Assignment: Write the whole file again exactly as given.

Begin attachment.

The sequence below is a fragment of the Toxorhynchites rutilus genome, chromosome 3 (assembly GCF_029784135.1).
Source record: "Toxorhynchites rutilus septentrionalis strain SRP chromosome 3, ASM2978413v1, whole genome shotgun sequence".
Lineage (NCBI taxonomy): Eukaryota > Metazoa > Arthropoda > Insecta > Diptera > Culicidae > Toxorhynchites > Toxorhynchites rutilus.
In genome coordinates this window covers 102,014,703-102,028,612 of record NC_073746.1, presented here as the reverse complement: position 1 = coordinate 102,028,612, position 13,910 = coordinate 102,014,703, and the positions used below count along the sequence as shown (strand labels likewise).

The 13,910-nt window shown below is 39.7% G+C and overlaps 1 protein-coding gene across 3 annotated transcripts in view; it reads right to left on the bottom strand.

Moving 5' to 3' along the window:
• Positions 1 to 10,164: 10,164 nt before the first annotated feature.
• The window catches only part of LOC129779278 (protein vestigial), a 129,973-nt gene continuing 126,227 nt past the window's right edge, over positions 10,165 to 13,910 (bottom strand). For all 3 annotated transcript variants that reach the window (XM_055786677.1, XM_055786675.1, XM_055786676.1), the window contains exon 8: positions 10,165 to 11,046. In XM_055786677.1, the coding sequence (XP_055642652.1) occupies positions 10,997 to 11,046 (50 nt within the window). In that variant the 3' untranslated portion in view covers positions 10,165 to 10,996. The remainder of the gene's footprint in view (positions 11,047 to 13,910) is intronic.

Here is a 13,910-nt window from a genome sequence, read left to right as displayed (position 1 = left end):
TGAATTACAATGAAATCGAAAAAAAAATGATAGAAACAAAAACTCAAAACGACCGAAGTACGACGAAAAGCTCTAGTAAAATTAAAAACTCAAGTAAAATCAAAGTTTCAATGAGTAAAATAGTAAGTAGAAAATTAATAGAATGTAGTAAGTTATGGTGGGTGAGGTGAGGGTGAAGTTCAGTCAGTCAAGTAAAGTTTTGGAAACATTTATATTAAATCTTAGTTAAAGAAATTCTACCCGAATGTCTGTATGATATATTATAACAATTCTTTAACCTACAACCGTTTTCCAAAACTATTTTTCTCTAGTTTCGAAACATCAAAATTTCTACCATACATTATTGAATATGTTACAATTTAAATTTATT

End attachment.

The sequence below is a fragment of the Toxorhynchites rutilus genome, chromosome 3 (assembly GCF_029784135.1).
Source record: "Toxorhynchites rutilus septentrionalis strain SRP chromosome 3, ASM2978413v1, whole genome shotgun sequence".
Lineage (NCBI taxonomy): Eukaryota > Metazoa > Arthropoda > Insecta > Diptera > Culicidae > Toxorhynchites > Toxorhynchites rutilus.
In genome coordinates this window covers 102,014,703-102,028,612 of record NC_073746.1, presented here as the reverse complement: position 1 = coordinate 102,028,612, position 13,910 = coordinate 102,014,703, and the positions used below count along the sequence as shown (strand labels likewise).

The 13,910-nt window shown below is 39.7% G+C and overlaps 1 protein-coding gene across 3 annotated transcripts in view; it reads right to left on the bottom strand.

Moving 5' to 3' along the window:
• Positions 1 to 10,164: 10,164 nt before the first annotated feature.
• The window catches only part of LOC129779278 (protein vestigial), a 129,973-nt gene continuing 126,227 nt past the window's right edge, over positions 10,165 to 13,910 (bottom strand). For all 3 annotated transcript variants that reach the window (XM_055786677.1, XM_055786675.1, XM_055786676.1), the window contains exon 8: positions 10,165 to 11,046. In XM_055786677.1, the coding sequence (XP_055642652.1) occupies positions 10,997 to 11,046 (50 nt within the window). In that variant the 3' untranslated portion in view covers positions 10,165 to 10,996. The remainder of the gene's footprint in view (positions 11,047 to 13,910) is intronic.

Here is a 13,910-nt window from a genome sequence, read left to right as displayed (position 1 = left end):
TGAATTACAATGAAATCGAAAAAAAAATGATAGAAACAAAAACTCAAAACGACCGAAGTACGACGAAAAGCTCTAGTAAAATTAAAAACTCAAGTAAAATCAAAGTTTCAATGAGTAAAATAGTAAGTAGAAAATTAATAGAATGTAGTAAGTTATGGTGGGTGAGGTGAGGGTGAAGTTCAGTCAGTCAAGTAAAGTTTTGGAAACATTTATATTAAATCTTAGTTAAAGAAATTCTACCCGAATGTCTGTATGATATATTATAACAATTCTTTAACCTACAACCGTTTTCCAAAACTATTTTTCTCTAGTTTCGAAACATCAAAATTTCTACCATACATTATTGAATATGTTACAATTTAAATTTATT